Wednesday, April 16, 2014
CUMBERLAND — Tami Wayboer spent the first day of the Cumberland County Fair on Sunday talking nonstop about her favorite subject: camelids, specifically, alpacas and llamas.
Ben Duda, 6, of Boston, Mass., flies for the first time on the Cliff Hanger ride with his grandfather, Fred Miller, of Freeport at opening day of the Cumberland County Fair on Sunday.
Jill Brady/Staff Photographer
Wayboer fell in love with the shaggy South American animals in 2009 and just had to have one.
Now she and her husband, Bob, own 16 alpacas and two llamas along with four donkeys and three sheep at their Shadow Hill Farm in New Gloucester. She said walking among her llamas and alpacas is the perfect way to relax after a busy day at work.
“These animals are so therapeutic,” said Wayboer.
Wayboer and dozens of other farmers are spending the next week talking to fairgoers about their animals, a major attraction at the eight-day annual agricultural exhibition, which can draw 50,000 people if the weather is good.
“This is all about animals, food and fun,” said Mike Timmons, president of the Cumberland Farmer’s Club, which runs the 142-year-old event.
On opening day Sunday, the cows, goats, pigs, miniature ponies and towering draft horses seemed to enjoy the attention. Samantha Grant, 19, of Gorham, who grew up going to the fair as a 4-H member, tended to a wall of calves standing quietly chewing hay.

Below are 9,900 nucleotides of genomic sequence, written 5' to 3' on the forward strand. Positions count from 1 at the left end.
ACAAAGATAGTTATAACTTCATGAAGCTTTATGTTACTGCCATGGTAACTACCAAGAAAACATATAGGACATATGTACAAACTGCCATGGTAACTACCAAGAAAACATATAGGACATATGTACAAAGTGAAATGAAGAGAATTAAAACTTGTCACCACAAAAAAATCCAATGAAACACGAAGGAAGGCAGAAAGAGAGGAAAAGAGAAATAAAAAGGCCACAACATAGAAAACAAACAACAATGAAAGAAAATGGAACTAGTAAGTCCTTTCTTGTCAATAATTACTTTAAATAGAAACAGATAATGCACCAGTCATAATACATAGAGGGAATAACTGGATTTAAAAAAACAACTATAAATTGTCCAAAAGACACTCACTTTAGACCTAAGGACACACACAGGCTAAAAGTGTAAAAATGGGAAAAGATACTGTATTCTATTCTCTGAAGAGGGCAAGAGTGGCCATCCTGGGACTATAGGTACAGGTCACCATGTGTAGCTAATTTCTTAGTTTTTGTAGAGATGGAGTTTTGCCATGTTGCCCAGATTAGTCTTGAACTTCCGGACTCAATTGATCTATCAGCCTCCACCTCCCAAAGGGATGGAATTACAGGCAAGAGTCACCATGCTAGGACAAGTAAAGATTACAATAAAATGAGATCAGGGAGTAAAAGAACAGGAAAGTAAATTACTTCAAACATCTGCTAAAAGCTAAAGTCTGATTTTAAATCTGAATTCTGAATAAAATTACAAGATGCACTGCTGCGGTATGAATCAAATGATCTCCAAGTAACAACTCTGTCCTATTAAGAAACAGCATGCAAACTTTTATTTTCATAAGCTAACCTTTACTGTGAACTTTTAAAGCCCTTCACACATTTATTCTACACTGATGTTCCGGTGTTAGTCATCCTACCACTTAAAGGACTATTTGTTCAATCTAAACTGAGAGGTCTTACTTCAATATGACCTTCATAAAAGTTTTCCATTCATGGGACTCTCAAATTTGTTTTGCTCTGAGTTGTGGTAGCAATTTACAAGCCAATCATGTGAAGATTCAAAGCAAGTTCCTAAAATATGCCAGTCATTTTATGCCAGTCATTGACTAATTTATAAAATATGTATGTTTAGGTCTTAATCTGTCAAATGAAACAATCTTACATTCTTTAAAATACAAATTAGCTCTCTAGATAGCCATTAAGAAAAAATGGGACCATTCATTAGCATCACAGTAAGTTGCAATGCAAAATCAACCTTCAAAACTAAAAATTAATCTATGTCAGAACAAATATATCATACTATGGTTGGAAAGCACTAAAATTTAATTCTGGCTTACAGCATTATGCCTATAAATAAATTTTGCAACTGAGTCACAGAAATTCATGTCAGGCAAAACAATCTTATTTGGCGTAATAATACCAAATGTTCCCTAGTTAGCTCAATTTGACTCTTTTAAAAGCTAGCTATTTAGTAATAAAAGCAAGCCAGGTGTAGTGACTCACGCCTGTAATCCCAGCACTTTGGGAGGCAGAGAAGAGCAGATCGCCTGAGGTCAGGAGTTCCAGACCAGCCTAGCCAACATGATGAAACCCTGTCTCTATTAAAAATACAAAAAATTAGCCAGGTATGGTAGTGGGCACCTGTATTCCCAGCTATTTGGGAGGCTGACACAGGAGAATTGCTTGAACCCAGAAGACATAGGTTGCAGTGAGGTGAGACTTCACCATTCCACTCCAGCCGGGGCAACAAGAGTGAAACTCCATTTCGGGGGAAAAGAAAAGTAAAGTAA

“They are getting used to people,” said Grant.
The calves are headed for the Steer Scramble event next Saturday when young 4-H members rope a calf. The 4-H members will spend the next year raising the calf for auction at next year’s Cumberland County Fair.
Bringing animals to the fair is not an easy proposition, said Diane O’Brien of Baker Brook Farm in Windham. O’Brien was tending about a dozen Jersey, Holstein and Ayrshire dairy cows, part of her son Alan O’Brien’s 90-head milking herd.
It is expensive and takes hard work to spend a week at the fair, she said.
The animals must be transported by trailer and their owners need their own trailer to sleep in at night.
O’Brien bathes the fair cows daily and spends the rest of the time cleaning up after them.
“We want to keep them clean so they are nice for the public,” said O’Brien.
But O’Brien said the effort is worth it because it gets the word out about her son’s dairy herd.
“I love the schoolchildren to see them,” she said.
The fair also focuses on gardening, with judging of produce and a giant pumpkin contest. On Sunday morning a 1,196-pound pumpkin, raised by Edwin Pierpont of Jefferson, set a record for the fair, weighing in 66 pounds heavier than any previous entry.
The fair also inspires growers to share their own gardening successes. Bill Flies of Gray had just entrusted an enormous strangely shaped potato with Carolyn Small, superintendent of the exhibition hall. Small seized the opportunity to start a “name the monster potato” contest. “Whoever wins gets a potato pin,” said Small.
It is such down-home touches that make the fair a favorite, said several visitors. Janet Baker of Windham said she grew up in Fryeburg before the Fryeburg Fair turned into an extravaganza that can draw 300,000 visitors. She said the Cumberland County Fair seems closer to its agricultural roots.
“This is more like what we remember when we were young,” said Baker.
The fair continues through Sept. 28. The fairgrounds at 197 Blanchard Road are open from 9 a.m. to 10 p.m. daily.
Beth Quimby can be contacted at 791-6363 or at: